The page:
The Roots are a brilliant band. I know this song is several years old, but I still really like it. The music helps it masquerade as a good song for summertime, but the words tell a story– a regrettable, true story that I’m hearing and seeing a lot more often than I’d like to lately.
I recently had a conversation with a woman who comes over to my house once a week for dinner. She has an elementary school aged son, fathered by a man who she would call her first love. A man who has been in jail since his son was 3 years old. His time in jail has been fraught with heartbreak for her- hopes built up and then smashed by the unthinkable, over and over again. She has endured so much pain due to this man’s decisions, and yet– she loves him. Enough that she would likely forsake all others to be with him if he asked.
I had coffee with her right in the midst of his most recent post-incarceration bout of lies and philandering. And in our conversation, I learned that some other dude had wandered into her life. Someone who made her “happy”. Naturally, hoping for an improvement upon her last situation, I asked for details.
“So tell me about this new guy, what does he do?”
“Well, he’s kinda young. He’s 23 and he’s got two kids and he’s just– he’s a really good dude.”
The traditional answer to the question usually involves something regarding school or work.
A more appropriate answer to my question would have been. “He does women. And rather carelessly at that. He’s a disrespectful, irresponsible, little boy.”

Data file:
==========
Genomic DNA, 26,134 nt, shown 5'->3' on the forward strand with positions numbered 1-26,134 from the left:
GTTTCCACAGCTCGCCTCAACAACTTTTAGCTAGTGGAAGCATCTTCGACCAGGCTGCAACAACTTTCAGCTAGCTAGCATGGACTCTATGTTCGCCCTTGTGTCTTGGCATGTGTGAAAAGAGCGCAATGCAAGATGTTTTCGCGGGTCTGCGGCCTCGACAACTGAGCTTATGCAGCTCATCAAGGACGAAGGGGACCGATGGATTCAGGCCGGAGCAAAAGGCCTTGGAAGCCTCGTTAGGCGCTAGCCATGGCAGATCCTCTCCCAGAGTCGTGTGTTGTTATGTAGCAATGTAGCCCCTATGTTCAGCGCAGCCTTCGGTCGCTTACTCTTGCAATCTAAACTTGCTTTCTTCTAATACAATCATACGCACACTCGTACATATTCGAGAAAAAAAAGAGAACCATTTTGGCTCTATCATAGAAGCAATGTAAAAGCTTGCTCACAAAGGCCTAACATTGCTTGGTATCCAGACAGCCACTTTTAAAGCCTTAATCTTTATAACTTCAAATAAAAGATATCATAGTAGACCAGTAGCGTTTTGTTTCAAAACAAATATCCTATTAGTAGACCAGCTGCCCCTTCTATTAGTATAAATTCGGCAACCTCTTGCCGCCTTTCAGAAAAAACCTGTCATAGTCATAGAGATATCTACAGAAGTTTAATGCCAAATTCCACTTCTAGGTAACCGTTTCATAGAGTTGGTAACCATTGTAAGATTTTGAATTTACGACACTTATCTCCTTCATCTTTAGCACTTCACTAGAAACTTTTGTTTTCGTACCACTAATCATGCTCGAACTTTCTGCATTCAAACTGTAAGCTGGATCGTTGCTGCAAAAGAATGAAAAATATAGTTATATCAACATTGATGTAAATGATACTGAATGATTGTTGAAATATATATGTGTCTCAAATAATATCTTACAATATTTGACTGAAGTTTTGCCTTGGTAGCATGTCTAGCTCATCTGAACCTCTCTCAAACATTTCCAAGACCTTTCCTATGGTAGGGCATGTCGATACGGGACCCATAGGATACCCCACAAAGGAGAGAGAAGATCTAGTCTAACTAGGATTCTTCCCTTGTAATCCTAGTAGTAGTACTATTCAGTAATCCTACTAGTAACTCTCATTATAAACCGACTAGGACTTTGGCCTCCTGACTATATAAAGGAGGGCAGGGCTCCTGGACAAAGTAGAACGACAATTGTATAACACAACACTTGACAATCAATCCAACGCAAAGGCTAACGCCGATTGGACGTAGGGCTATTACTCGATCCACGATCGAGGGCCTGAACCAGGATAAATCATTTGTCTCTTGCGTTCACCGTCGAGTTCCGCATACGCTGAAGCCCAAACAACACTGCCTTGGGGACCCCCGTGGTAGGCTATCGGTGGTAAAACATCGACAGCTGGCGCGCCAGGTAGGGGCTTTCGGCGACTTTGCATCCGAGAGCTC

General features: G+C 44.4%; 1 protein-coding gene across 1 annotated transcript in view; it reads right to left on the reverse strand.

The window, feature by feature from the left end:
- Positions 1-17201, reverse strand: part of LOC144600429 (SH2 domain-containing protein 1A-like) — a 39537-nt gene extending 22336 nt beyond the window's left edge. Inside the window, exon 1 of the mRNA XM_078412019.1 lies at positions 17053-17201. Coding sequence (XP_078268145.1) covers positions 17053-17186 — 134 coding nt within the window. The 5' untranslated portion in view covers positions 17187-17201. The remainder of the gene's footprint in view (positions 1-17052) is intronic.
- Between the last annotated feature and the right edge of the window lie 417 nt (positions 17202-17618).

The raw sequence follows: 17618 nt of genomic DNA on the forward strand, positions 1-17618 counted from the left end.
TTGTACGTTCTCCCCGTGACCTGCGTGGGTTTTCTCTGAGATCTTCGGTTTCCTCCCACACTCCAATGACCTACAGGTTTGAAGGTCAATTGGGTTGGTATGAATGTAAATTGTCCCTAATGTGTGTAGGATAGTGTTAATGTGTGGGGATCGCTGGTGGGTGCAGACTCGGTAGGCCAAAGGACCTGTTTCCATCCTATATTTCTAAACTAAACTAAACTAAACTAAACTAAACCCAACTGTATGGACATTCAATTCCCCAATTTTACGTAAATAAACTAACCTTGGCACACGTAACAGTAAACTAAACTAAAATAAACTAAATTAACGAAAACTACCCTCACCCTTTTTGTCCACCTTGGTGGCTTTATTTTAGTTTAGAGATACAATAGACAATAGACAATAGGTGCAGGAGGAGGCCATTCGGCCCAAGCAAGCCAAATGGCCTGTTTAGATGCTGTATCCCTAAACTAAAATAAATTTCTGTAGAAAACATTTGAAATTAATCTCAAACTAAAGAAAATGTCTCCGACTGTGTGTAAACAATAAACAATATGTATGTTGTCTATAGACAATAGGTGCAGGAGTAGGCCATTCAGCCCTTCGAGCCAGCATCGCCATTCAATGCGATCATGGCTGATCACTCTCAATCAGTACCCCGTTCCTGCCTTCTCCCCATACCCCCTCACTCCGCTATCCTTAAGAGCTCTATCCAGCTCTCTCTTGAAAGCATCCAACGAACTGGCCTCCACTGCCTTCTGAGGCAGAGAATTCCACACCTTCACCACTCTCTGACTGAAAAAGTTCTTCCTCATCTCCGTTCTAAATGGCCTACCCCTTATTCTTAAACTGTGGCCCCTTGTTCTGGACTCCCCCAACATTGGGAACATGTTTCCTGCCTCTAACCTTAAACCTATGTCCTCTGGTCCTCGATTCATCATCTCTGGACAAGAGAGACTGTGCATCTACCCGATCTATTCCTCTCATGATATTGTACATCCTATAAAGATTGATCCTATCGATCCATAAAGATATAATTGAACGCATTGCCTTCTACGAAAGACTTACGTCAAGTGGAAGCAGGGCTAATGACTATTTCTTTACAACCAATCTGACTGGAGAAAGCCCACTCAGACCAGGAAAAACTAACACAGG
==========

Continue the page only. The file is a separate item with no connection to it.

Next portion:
I walked away from the conversation devastated by the cycle of madness that has enveloped at-risk urban communities. In what world is a 23 year old single guy with two children and no job or degree considered a “good dude”?! Someone who’s attention is coveted?! How did “good” ever become associated with such behavior? And if that’s good—what the hell is bad?! Sadly, I’ve already heard the answer.
Living in St. Louis, I’m overwhelmed by the amount of people who were born here (into poverty, fatherlessness, violence, and hard times), grew up here (as best they could, with direction from one (or two, if they were lucky) very young, drug-addled or three-job-working-and-therefore-rarely-present parent) went to school here (until they dropped out or graduated from an unaccredited public high school) and then just never left. Limited by lack of funding, faith, education or by responsibilities brought on by a lack of all three, they find themselves stomping the same ground they did at 6, 10 and 14 years old—and not in a quaint, small town, circle-of-life kind of way. They’re still running with the same crowd they’ve always known. They’ve all dated each other, hated each other, had kids together or been locked up together. They can’t seem to escape their present or forget the past and the grudges become more and more bitter with time and lack of distance from each other. The men keep vanishing, in one way or another– and not because they’re going off to school or traveling on business. The women, constantly enduring the loss of their men, get consumed with jealousy and petty competition. They (almost) inadvertently urge each other toward dimmer and dimmer situations. Trying to outdo one another, many seem to end up walking the same sad road, covered in tattoos of their exes’ nicknames, herding kids and struggling to make ends meet. In essence, the concepts of past and future becomes utterly muddled for this sect of people. It’s as if sometime after 15 or so, time stops marching on and just marches in place. People get older and have babies, other die and leave them behind—but nothing changes. More people just get added to the mess. It’s devastating.
I understand that the world is broken, and that will never resolve until Jesus comes back. But where do you even begin to hope to foster change a cycle like this? I know this story is present in every urban core– but now that I realize that, I can’t bring myself to just live in the middle of it and pretend it’s not happening.
“Someone has to care…”